Summerer, Monika; Horst, Jürgen; Erhart, Gertraud; Weißensteiner, Hansi; Schönherr, Sebastian; Pacher, Dominic; Forer, Lukas; Horst, David; Manhart, Angelika; Horst, Basil; Sanguansermsri, Torpong; Kloss-Brandstätter, Anita:
Large-scale mitochondrial DNA analysis in Southeast Asia reveals evolutionary effects of cultural isolation in the multi-ethnic population of Myanmar.
In: BMC Evolutionary Biology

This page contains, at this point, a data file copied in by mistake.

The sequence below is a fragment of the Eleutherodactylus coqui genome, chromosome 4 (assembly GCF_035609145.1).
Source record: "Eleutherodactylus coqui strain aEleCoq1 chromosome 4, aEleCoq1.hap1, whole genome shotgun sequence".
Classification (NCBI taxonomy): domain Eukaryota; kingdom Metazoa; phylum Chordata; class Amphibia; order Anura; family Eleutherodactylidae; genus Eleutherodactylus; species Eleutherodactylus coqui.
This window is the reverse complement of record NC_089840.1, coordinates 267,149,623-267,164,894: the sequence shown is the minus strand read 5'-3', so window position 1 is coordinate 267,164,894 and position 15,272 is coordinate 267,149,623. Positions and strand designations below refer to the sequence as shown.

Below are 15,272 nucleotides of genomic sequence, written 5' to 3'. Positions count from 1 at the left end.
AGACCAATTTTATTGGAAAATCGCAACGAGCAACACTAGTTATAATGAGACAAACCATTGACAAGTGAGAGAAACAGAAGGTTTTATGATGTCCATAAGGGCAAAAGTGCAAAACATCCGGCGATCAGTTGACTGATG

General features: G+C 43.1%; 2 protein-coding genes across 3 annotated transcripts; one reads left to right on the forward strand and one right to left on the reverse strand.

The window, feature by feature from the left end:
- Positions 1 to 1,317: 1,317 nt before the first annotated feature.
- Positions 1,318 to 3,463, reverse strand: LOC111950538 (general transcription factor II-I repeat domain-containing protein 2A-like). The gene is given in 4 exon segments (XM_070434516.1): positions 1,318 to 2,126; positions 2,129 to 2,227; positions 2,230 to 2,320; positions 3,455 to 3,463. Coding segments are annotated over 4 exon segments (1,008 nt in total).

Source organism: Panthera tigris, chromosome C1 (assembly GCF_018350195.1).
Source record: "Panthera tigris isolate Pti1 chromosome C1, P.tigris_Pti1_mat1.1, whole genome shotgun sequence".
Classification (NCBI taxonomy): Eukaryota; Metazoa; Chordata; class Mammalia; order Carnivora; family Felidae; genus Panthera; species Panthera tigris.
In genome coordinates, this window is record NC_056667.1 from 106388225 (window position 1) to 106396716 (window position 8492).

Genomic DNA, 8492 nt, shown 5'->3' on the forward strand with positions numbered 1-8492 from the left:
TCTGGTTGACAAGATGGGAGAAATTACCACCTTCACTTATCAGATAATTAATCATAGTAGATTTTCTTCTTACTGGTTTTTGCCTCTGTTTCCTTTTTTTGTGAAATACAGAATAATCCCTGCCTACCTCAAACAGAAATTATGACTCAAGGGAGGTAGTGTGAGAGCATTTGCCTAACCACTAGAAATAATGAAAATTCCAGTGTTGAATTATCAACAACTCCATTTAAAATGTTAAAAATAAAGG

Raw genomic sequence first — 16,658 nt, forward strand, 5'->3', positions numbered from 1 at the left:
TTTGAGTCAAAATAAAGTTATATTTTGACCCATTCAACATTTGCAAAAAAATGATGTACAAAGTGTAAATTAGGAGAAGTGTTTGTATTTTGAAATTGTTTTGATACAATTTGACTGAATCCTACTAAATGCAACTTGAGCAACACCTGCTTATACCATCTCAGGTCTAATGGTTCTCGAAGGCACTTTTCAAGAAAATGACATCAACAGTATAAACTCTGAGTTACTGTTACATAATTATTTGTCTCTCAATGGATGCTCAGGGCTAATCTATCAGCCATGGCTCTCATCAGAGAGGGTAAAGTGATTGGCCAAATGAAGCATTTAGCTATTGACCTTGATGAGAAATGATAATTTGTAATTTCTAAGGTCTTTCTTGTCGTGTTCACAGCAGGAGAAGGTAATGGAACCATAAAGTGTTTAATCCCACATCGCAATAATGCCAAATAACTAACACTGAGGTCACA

Background: Myanmar is the largest country in mainland Southeast Asia with a population of 55 million people subdivided into more than 100 ethnic groups. Ruled by changing kingdoms and dynasties and lying on the trade route between India and China, Myanmar was influenced by numerous cultures. Since its independence from British occupation, tensions between the ruling Bamar and ethnic minorities increased. Results: Our aim was to search for genetic footprints of Myanmar's geographic, historic and sociocultural characteristics and to contribute to the picture of human colonization by describing and dating of new mitochondrial DNA (mtDNA) haplogroups. Therefore, we sequenced the mtDNA control region of 327 unrelated donors and the complete mitochondrial genome of 44 selected individuals according to highest quality standards. Conclusion: Phylogenetic analyses of the entire mtDNA genomes uncovered eight new haplogroups and three unclassified basal M-lineages. The multi-ethnic population and the complex history of Myanmar were reflected in its mtDNA heterogeneity. Population genetic analyses of Burmese control region sequences combined with population data from neighboring countries revealed that the Myanmar haplogroup distribution showed a typical Southeast Asian pattern, but also Northeast Asian and Indian influences. The population structure of the extraordinarily diverse Bamar differed from that of the Karen people who displayed signs of genetic isolation. Migration analyses indicated a considerable genetic exchange with an overall positive migration balance from Myanmar to neighboring countries. Age estimates of the newly described haplogroups point to the existence of evolutionary windows where climatic and cultural changes gave rise to mitochondrial haplogroup diversification in Asia.